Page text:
Adaptimmune and GSK’s novel T-cell therapy works in solid tumours


Adaptimmune has more good news from its SPEAR T-cell therapy, yesterday unveiling encouraging early results in four patients with myxoid/round cell liposarcoma (MRCLS).

The UK biotech’s share price surged up 20% thanks to phase 1/2 trial of its NY-ESO SPEAR T-cells on patients with MRCLS, a rare sarcoma.

The trial reported three partial responses (two confirmed and one to be confirmed), and one stable disease in the first four patients dosed.

One patient case highlighted by the company saw a patient’s tumour in his shoulder shrink by nearly half over four weeks. The two infusions of the drug caused grade 1 cytokine release syndrome (CSR) which included a seizure and rash, but the company said this was solved with supported care. The full results will be published at a forthcoming congress.

While CAR-T drugs such as Novartis’ Kymriah and Gilead/Kite’s Yescarta have created a new era in treating blood cancers, these drugs aren’t yet able to work against solid tumours.

Any T-cell therapy which can do this will open up a much bigger oncology market – and UK biotech Adaptimmue believe their SPEAR T-cells are in a strong position.

This followed another Adaptimmune TCR candidate in solid tumours targeting MAGE-A10, which produced encouraging early results against non-small cell lung cancer (NSCLC) bladder, melanoma, and head and neck cancers in January.

There have also already been results from a pilot study of NY ESO in synovial sarcoma, but yesterday's data consolidated the platform's promise.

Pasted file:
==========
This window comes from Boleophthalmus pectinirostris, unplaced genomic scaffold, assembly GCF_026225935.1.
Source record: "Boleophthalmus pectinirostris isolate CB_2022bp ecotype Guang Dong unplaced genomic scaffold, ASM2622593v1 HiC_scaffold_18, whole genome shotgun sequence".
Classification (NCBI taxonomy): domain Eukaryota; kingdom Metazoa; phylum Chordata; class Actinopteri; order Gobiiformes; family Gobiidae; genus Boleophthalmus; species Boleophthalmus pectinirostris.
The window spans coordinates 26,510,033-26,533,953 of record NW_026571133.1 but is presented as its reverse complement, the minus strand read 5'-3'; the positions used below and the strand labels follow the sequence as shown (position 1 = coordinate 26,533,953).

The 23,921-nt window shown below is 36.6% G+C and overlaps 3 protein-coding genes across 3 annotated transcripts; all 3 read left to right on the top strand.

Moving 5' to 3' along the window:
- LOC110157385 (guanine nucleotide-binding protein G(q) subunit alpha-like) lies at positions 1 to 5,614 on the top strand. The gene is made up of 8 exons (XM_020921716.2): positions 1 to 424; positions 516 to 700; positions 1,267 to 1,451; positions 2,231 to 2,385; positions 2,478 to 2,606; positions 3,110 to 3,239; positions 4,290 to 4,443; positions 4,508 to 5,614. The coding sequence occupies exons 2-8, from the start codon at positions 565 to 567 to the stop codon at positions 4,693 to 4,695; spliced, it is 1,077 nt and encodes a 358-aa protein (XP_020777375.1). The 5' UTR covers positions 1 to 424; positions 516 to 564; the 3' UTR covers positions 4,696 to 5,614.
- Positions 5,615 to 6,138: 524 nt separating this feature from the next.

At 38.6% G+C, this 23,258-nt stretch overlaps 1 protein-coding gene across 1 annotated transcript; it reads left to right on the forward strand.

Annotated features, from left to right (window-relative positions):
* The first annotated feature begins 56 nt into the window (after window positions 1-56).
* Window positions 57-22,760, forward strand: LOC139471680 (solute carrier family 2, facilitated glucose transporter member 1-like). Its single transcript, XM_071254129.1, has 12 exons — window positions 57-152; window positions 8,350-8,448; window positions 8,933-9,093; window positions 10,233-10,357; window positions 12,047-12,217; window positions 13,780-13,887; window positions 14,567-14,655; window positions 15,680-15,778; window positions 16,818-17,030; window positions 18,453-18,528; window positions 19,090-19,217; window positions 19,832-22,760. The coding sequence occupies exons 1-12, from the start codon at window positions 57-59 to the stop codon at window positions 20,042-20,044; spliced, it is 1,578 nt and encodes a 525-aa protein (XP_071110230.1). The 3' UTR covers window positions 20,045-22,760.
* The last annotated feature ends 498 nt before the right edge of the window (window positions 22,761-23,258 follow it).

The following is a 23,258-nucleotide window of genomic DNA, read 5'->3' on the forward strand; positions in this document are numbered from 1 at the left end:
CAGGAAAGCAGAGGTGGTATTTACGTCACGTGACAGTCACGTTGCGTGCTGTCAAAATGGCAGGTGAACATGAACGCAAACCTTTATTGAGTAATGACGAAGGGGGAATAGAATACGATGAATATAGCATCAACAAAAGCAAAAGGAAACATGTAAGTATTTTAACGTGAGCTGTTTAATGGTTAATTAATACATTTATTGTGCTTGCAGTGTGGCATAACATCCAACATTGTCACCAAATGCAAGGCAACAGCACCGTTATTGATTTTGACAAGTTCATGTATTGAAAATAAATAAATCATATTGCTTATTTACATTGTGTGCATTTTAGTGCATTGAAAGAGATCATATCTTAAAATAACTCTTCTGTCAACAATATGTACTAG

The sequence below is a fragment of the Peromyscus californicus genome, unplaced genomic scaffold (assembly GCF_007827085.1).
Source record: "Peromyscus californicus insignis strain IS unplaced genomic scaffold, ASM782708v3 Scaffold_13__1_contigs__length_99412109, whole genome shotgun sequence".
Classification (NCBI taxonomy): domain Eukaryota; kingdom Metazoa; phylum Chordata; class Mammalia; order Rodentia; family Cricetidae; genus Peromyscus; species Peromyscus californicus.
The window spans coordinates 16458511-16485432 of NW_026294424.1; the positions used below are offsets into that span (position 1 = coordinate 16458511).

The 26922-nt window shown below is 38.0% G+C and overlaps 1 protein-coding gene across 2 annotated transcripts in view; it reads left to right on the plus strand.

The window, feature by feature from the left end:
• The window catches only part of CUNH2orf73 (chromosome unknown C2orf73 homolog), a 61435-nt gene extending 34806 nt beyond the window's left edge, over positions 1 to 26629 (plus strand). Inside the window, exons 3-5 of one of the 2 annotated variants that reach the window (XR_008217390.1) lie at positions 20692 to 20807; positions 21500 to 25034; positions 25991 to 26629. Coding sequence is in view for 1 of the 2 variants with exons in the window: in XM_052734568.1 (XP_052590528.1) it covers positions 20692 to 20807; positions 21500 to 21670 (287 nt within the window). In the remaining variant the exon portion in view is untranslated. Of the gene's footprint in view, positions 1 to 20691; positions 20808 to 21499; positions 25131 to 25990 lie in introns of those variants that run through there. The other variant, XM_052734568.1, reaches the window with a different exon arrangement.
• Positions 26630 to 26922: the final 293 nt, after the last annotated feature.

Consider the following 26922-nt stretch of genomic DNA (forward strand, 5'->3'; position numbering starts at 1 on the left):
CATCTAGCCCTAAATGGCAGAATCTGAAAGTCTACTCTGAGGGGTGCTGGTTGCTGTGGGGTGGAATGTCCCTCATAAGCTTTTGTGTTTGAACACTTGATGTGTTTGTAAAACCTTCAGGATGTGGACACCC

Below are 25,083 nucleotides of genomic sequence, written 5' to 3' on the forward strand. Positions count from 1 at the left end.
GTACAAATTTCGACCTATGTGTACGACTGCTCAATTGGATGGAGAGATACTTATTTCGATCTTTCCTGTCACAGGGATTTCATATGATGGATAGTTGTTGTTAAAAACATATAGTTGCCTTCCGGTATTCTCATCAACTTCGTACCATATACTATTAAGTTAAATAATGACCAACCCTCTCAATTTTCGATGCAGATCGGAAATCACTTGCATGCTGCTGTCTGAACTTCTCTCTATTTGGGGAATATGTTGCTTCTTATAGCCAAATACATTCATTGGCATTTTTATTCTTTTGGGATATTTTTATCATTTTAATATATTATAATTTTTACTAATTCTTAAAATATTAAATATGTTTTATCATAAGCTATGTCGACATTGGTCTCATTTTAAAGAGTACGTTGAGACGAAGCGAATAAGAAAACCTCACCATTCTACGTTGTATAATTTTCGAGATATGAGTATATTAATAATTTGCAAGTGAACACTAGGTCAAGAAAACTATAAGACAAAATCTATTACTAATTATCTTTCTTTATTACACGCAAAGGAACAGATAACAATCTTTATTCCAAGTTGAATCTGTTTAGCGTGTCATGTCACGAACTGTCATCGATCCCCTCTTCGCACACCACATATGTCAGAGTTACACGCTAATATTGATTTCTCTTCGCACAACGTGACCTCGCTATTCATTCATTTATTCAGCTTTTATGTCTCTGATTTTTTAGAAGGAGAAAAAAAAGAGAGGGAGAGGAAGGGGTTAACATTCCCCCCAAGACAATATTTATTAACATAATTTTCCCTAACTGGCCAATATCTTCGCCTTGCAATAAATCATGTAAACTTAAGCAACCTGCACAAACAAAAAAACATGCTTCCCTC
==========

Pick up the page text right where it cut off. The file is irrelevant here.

[caption id="attachment_38765" align="alignnone" width="180"] Rafael Amado[/caption]

Speaking about the NY ESO SPEAR T-cell therapy results, Adaptimmune’s Chief Medical Officer Rafael Amado said:

“We are encouraged by the initial responses seen in the first patients with MRCLS treated with NY-ESO SPEAR T-cells, as it validates the potential of our platform to treat a broad range of tumours, including those that are known to be unresponsive to current immunotherapies.”

The results are also good news for GSK, which is working with Adaptimmune to develop the NY-ESO SPEAR T-cells. This not only covers MRCLS, but several more common tumour types such as non small cell lung cancer and ovarian cancer.

GSK exercised its option to exclusively license the research, develop, and commercialisation rights to the NY ESO SPEAR T-cell therapy programme in September 2017, and Adaptimmune is already handing over responsibility for the trial to its big pharma partner.

This leaves Adaptimmune overseeing three wholly-owned programmes, Mage A10 TCR, AFP TCR and MAGE A4 TCR.

The company says it is on track to deliver data from our wholly-owned pipeline in up to eight different solid tumour types in 2018. It has $208 million to fund this development programme, and is also investing in cell therapy manufacturing in the UK and a commercial division to help it become a fully integrated company.

The company’s chief executive James Noble told analysts on a call: “We believe the right infrastructure and leaders are in place to ensure our success as we aim to be the first company to launch a TCR T-cell therapy to treat solid tumours.”

However the company is far from alone in the field, and a wave of companies are investigating T cell therapies which can target solid tumours, including CAR-T leaders Novartis and Gilead/Kite.

Another approach is Natural Killer (NK) Cells, a platform being developed by biotechs such as Fate Therapeutics against haematologic and solid tumours.